Zee Entertainment CEO Mukund Cairae tells Austyn Allison about the network’s foray into radio in the UAE.
On 30 January, if your radio was tuned to 106.2 in the UAE you would have been among the first to hear Big FM. Until 15 December it was home to another Hindi-language station, Hum, but since then the Umm Al Quwain-owned frequency had been playing only ads, music and cricket commentary while its new tenants got ready to bring their DJs to the air for the first time.
The launch is only the second time Indian television broadcaster Zee Entertainment has ventured into radio. It bought a 49 per cent stake in Big FM in India, which operates about 50 stations, and had previously been owned by mega-conglomerate Reliance Capital. It will complete the buyout after a lock-in period expires in 2020.
In the UAE, Zee took over the broadcast licence when Sharjah-based Hum decided not to renew its contract.
Zee Entertainment first launched in the Middle East in 1994, ‘skimming’ its Indian programming with local commercials. Ten years later it began broadcasting specifically to the local market, and in 2008 launched Zee Aflam, which added Arabic dubbing and subtitles to Bollywood films. In 2012 Zee Alwan launched, offering Arabic series as well as dubbed Indian, Turkish and Eastern European ones.
In 2015, says Zee Entertainment’s Middle East and Asia Pacific CEO Mukund Cairae, the broadcaster anticipated an economic slowdown. Looking back at the financial crash of 2008 it saw that radio had been one of the least affected forms of media, and decided to invest in that area.
“It’s extremely affordable and it’s exceedingly local, and it’s therefore so much more targeted,” says Cairae of radio. “And because you spend at least an hour to an hour and a half in this part of the world in your car, you are a captive and a very highly engaged audience.”
Radio advertising is worth $130m net in the region, he says. Big FM, which will be targeted firmly at middle-class South Asian expatriates (on monthly salaries of AED7,000 [$1,900] and more, aged 25-44), will feature DJs who have already made a name for themselves as singers in Bollywood. Cairae hopes Big’s unique format will allow it to take a slice of the $30m-worth of Hindi broadcasting now shared between five rivals. Currently City is the biggest earner, says the CEO, followed by Radio 4 Ajman and Radio Mirchi, then Suno, then Spice Radio. Hum had been earning similar revenues to Spice; Big will compete with City.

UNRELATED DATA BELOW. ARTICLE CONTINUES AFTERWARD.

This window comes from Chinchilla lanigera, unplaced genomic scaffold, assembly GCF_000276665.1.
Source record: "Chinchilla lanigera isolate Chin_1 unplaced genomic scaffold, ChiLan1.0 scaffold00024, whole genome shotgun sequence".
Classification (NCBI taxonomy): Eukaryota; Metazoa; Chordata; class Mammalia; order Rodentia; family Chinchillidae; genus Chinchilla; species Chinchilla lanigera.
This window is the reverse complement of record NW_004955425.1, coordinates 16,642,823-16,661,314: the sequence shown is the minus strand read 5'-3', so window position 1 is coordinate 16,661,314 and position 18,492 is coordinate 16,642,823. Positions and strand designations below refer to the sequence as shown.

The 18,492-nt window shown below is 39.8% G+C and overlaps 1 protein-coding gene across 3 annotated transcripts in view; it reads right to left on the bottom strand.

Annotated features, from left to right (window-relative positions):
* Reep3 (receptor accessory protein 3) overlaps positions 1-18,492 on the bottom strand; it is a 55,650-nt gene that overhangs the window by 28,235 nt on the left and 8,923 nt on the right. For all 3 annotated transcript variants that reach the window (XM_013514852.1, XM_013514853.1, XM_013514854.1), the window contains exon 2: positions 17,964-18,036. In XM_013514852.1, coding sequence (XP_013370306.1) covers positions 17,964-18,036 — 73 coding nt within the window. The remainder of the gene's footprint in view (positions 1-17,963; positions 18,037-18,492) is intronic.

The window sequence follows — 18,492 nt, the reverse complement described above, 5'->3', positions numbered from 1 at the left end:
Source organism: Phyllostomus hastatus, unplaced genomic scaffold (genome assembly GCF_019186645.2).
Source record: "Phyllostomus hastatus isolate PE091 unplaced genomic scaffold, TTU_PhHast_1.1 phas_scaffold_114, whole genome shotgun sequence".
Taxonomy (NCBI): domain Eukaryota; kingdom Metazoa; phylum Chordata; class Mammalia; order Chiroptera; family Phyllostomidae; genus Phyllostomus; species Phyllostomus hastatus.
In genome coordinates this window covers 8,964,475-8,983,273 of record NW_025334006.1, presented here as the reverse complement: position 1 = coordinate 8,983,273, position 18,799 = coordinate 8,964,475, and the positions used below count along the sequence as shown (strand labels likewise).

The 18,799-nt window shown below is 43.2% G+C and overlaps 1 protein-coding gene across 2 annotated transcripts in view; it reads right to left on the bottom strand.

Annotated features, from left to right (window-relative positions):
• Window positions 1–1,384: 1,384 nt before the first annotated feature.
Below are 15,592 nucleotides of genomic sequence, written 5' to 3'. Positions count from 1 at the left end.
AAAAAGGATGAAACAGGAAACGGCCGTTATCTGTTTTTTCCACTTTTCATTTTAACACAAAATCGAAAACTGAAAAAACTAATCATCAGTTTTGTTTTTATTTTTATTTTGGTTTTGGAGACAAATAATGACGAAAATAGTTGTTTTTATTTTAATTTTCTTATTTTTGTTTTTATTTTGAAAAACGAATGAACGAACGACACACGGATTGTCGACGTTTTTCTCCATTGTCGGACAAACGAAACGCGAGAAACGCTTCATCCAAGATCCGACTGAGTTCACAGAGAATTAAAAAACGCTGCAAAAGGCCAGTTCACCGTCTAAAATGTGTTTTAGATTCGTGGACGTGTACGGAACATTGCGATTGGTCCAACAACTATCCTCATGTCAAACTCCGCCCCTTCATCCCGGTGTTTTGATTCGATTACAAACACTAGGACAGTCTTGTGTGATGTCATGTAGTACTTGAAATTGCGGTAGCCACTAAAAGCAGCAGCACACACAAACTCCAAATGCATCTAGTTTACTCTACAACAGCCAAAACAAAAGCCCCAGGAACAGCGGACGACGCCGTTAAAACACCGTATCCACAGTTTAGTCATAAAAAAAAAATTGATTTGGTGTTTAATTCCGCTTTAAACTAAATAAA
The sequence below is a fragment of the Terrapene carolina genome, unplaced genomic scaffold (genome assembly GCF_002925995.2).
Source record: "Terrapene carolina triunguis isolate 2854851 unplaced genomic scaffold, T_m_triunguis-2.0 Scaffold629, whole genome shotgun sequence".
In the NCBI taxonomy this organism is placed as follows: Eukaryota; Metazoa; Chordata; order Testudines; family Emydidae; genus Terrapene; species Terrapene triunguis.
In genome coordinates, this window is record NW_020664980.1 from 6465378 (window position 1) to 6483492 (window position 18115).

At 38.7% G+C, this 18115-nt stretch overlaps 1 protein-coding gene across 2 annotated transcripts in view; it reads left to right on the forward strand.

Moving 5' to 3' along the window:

Zee will use its television stations to promote its radio, as well as media space bought through existing partner agencies. Creative, says Cairae, will be done through local boutique shops.
The rest of the UAE radio market sees $35m of ad spend split between 22 Arabic stations; $35m-37m split between 13 English stations; $21m between six FM and four AM Malayalam stations, and $2m-4m split between the rest of the frequencies, including offerings in Tagalog, Farsi and Russian.
Big will broadcast from the Zee-branded building in Dubai Media City. “The original plan for Zee Tower was to have a TV studio on the ground floor, but the crash hit in 2007-08, so we put it off,” says Cairae. Programming will include a range of Indian music, from Bollywood hits to more laid-back Sufi songs, broadcast from those studios and from India. There will also be cricket coverage. “We intend to do commentary ball-by-ball only on T20s,” says Cairae. “For one day internationals, etcetera, we will be doing updates only.”
The transmission masts are situated in Umm Al Quwain, giving coverage from Abu Dhabi’s western border with Saudi Arabia to the Hajjar Mountains in Ras Al Khaimah to the north.
The Hindi station is “step one”, says Cairae. Zee plans to launch two more stations on top of Big, in Malayalam and Tamil. “And we are having extensive talks even for English,” he adds. “The largest number of listeners in the UAE, because of the population, are Indians. But Indians listen to English music. So if you ask me if it is going to be an English channel with an Indian twist, no; it’s going to be an Indian channel the way an Indian wants to listen to it.”
Zee has not yet secured the frequencies on which to launch those stations but is in talks with more than one emirate – each has an allocation of frequencies it may lease out – and Cairae is ‘hopeful’ of working further with UAQ Broadcasting.
The contract for Big’s use of the 106.2 frequency will last 10 years. Dubai and Abu Dhabi have no frequencies currently available, even though last year Gulf News Broadcasting closed its radio stations after failing to come to an agreement with Abu Dhabi Media to renew its licences for Radio 1 and Radio 2. Abu Dhabi Media said last July it would relaunch the stations in September, but that is yet to happen.
Zee is also moving into digital, with a platform due to launch before Ramadan, says Cairae. This will be an ad-funded site allowing viewers to stream Zee’s television content, especially Zee Alwan, which was “obscenely huge” online. Zee last year closed its YouTube channel, believing it could better monetise the 823 million views it had received. A 30-member digital team has been recruited, and a digital radio platform should be on air by the start of April.
Zee is also moving into Arabic television production, with work on a sit com and a drama series due to star shooting in Lebanon and Egypt, ready for a launch in the fourth quarter.
“Because you spend at least an hour to an hour and a half in this part of the world in your car you are a captive and a very highly engaged audience.”
CEO of Zee, on why he is moving into the radio market.